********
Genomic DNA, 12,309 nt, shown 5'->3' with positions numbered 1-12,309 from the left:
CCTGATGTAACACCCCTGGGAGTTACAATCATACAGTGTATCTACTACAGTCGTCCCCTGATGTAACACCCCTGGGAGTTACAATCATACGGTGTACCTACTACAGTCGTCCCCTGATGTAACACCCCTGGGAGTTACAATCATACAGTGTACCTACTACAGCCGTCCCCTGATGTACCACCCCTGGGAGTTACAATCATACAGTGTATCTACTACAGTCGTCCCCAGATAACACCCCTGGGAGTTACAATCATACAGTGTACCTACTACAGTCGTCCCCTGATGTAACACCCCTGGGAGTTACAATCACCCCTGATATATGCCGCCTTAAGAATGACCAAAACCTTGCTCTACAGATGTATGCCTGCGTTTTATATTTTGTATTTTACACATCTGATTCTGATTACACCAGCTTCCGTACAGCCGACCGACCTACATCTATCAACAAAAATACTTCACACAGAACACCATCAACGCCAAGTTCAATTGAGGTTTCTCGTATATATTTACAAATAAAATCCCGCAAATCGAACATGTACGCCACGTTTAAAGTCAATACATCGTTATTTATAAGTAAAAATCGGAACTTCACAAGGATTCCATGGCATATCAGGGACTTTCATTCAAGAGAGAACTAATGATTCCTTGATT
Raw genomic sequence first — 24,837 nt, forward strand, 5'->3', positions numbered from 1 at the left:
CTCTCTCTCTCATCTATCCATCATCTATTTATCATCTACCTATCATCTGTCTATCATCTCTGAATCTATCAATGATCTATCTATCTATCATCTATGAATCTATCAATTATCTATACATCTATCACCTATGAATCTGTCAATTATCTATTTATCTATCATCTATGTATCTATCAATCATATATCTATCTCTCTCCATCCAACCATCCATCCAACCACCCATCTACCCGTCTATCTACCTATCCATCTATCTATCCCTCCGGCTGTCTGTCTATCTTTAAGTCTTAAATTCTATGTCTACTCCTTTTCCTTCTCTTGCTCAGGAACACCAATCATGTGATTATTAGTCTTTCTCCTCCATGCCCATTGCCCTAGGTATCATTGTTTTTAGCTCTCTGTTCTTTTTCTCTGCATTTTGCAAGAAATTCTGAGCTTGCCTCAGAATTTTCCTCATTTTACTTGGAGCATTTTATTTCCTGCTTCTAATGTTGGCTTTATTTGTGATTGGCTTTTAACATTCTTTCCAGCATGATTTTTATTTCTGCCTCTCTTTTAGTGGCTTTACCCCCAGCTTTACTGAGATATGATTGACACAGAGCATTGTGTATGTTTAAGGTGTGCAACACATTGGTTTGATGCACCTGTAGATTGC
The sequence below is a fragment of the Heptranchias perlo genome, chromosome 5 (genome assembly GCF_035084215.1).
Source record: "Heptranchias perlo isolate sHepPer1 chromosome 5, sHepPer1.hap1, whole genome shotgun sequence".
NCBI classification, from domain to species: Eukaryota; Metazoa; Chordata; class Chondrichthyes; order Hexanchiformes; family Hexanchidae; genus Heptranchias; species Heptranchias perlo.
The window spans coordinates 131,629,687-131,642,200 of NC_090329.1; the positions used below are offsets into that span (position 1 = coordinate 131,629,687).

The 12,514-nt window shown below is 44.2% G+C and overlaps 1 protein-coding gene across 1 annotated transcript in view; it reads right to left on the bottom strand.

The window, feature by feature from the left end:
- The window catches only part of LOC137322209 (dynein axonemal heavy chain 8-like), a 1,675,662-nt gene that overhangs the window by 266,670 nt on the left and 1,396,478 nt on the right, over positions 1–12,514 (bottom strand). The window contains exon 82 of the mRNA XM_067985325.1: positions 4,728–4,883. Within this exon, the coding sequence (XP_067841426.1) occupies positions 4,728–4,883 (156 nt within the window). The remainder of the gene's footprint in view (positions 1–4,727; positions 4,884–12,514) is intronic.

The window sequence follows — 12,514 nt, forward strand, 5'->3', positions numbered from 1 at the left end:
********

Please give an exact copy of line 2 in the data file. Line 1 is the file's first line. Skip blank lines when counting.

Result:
CCTGATGTAACACCCCTGGGAGTTACAATCATACAGTGTATCTACTACAGTCGTCCCCTGATGTAACACCCCTGGGAGTTACAATCATACGGTGTACCTACTACAGTCGTCCCCTGATGTAACACCCCTGGGAGTTACAATCATACAGTGTACCTACTACAGCCGTCCCCTGATGTACCACCCCTGGGAGTTACAATCATACAGTGTATCTACTACAGTCGTCCCCAGATAACACCCCTGGGAGTTACAATCATACAGTGTACCTACTACAGTCGTCCCCTGATGTAACACCCCTGGGAGTTACAATCACCCCTGATATATGCCGCCTTAAGAATGACCAAAACCTTGCTCTACAGATGTATGCCTGCGTTTTATATTTTGTATTTTACACATCTGATTCTGATTACACCAGCTTCCGTACAGCCGACCGACCTACATCTATCAACAAAAATACTTCACACAGAACACCATCAACGCCAAGTTCAATTGAGGTTTCTCGTATATATTTACAAATAAAATCCCGCAAATCGAACATGTACGCCACGTTTAAAGTCAATACATCGTTATTTATAAGTAAAAATCGGAACTTCACAAGGATTCCATGGCATATCAGGGACTTTCATTCAAGAGAGAACTAATGATTCCTTGATT